Sleep And Its Role In Maintaining Health

Sleep is a vital component of good health. In fact it is as important to your health as diet and nutrition. It is important for the body and the mind to function properly throughout the day and it protects the quality of life. The right amount and right quality of sleep improves memory, behavior, attention and overall mental and physical health. The amount of sleep required by the body changes with an advancing age. For example for a newborn baby 16-18 hours of sleep per day is recommended whereas for an adult 7-8 hours of sleep per day is recommended. Sleep is divided into two basic types, rapid eye movement sleep and non-rapid eye movement sleep. Each type goes through different stages.

  • Non- Rapid eye movement sleep – The sleep begins with the non-rapid eye movement sleep which begins with a sleep that can be awakened easily by noise and other disturbances. In this stage, the heart and the breathing rate begin to slow with eyes moving slowly and relaxed muscles. In the second stage, the brain waves become slow and no eye movements occur. The third stage of sleep is a deep state in which it is difficult to be awakened. Basically, the waves of the brain and the heart rate becomes more slower and the muscles are relaxed.
  • Rapid Eye movement sleep – This is the unique phase of the sleep in which the eyes move in the different directions, even though the eyelids are closed. In this type of sleep, the heart rate and the blood pressure increases and the breathing becomes irregular and rapid. Dreaming begins in rapid eye movement sleep and it is thought that during this type of sleep the legs and the arms muscles are temporarily paralyzed. Also, the rapid eye movement sleep increases the activity of the brain region to learn and making memories.

Sleep has many health benefits such as it reduces stress, helps in maintaining weight, and can make you look more beautiful as well. Sleep plays a role in regulating the exposure to stress and its effects. Stress is closely related to the impaired sleep and a good amount of sleep can help you reduce the symptoms of stress. Stress is highly linked with several chronic diseases and by reducing the effects of stress from life, sleep is beneficial in reducing the risk of several diseases. Insomnia which is one of the sleep disorders can be caused due to stress as stress makes it difficult for a person to fall asleep or to stay asleep.

Also Read: Do You Know That Anxiety Can Be Dangerous?

Multiple theories have explained the role of sleep in the growth and the repair of the body. The restorative function of sleep releases hormones that play predominant anabolic function such as the growth of hormones that are associated with the brain state and the state of consciousness in which a person is engaged in cognitive and behavioral responses. A good night sleep is required to form the pathways in the brain for new learnings and memories. It is not only required to form a pathway but it is also necessary for the pathway to function properly. Lack of sleep affects the thinking process and hence makes it harder for a person to concentrate on things properly. Lack of sleep also triggers the production of various hormones and causes abnormalities in their functioning. Sleep deprivation has a serious impact on the quality of life and on the organs of the body. Numerous researchers have suggested that there are more than 80 different types of sleep disorders and millions of people are affected by these disorders. Some of the common sleep disorders include:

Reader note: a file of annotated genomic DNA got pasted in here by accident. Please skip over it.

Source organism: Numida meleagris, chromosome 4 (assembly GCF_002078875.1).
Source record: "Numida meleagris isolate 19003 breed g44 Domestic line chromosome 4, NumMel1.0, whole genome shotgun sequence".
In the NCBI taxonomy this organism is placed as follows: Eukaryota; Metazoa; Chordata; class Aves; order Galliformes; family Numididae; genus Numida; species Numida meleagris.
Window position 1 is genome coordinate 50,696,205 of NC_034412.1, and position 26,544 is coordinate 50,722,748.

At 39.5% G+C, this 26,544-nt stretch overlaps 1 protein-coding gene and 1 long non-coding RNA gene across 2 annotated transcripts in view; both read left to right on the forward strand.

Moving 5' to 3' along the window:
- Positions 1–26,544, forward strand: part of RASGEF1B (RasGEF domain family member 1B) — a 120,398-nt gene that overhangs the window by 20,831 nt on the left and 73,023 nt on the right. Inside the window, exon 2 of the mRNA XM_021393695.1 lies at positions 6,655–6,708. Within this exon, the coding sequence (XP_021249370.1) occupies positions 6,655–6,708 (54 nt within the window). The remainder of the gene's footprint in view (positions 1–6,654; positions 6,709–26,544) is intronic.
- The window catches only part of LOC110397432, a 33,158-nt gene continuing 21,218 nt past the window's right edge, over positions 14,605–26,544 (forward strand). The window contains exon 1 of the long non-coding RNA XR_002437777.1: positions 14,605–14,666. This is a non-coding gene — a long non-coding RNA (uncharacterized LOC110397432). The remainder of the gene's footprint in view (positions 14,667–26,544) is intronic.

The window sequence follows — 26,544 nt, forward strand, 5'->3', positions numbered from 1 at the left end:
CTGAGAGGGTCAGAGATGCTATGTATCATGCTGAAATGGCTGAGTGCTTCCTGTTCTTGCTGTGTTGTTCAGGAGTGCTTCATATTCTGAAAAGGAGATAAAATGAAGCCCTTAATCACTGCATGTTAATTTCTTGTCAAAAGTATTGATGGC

1. Insomnia

Insomnia is a most common sleep disorder and it is a condition when it is hard for a person to get to sleep or to stay asleep. Occasional bouts of insomnia are experienced by many people and one in every ten suffer from chronic insomnia. It can be short term or long term and tired, irritability, problems with concentration and problems with memory are some symptoms of insomnia. primary insomnia, and comorbid insomnia are two types of Insomnia. Primary insomnia involves sleep problems that are not associated with any health problem. Whereas, comorbid insomnia involves sleep problems that are associated with health issues, pain, or due to medicine.

2. Sleep apnea

Sleep apnea is a chronic sleep disorder in which a person’s breathing is interrupted while sleeping. Snoring, daytime sleepiness, tiredness, dry mouth, sudden awakenings and restlessness during sleep are some of the symptoms of sleep apnea. Obstructive and central apnea are two types of sleep apnea. Obstructive sleep apnea is a caused due to the complete or partial airways blockage. Central sleep apnea is caused when the brain fails to signals the muscles to breathe. Those who suffer from central sleep apnea often experience insomnia and recurrent awakenings.  

3. Narcolepsy

Narcolepsy is a neurological disorder in which people feel more sleepy, more often but have disrupted sleep as well. Those who suffer from narcolepsy experiences excessive daytime sleepiness. Reduced amount of hypocretin in the specific part of the brain is said to be the cause of this sleep disorder. Some other symptoms of narcolepsy include sleep paralysis, sleep related hallucinations and muscle weakness.

The importance of sleep should be known to everyone as it plays a vital role in maintaining good health. Share this post with your family and friends and create awareness. Stay Safe, Stay Healthy!!

Photo of author

Jim Carson

Jim Carson is the writer for the mental health section of He is certified in clinical mental health counselling and has conducted cognitive behaviour therapy for war veterans struggling with PTSD. Professionally and personally, Jim is an astute observer of human behaviour that reflects well in his work.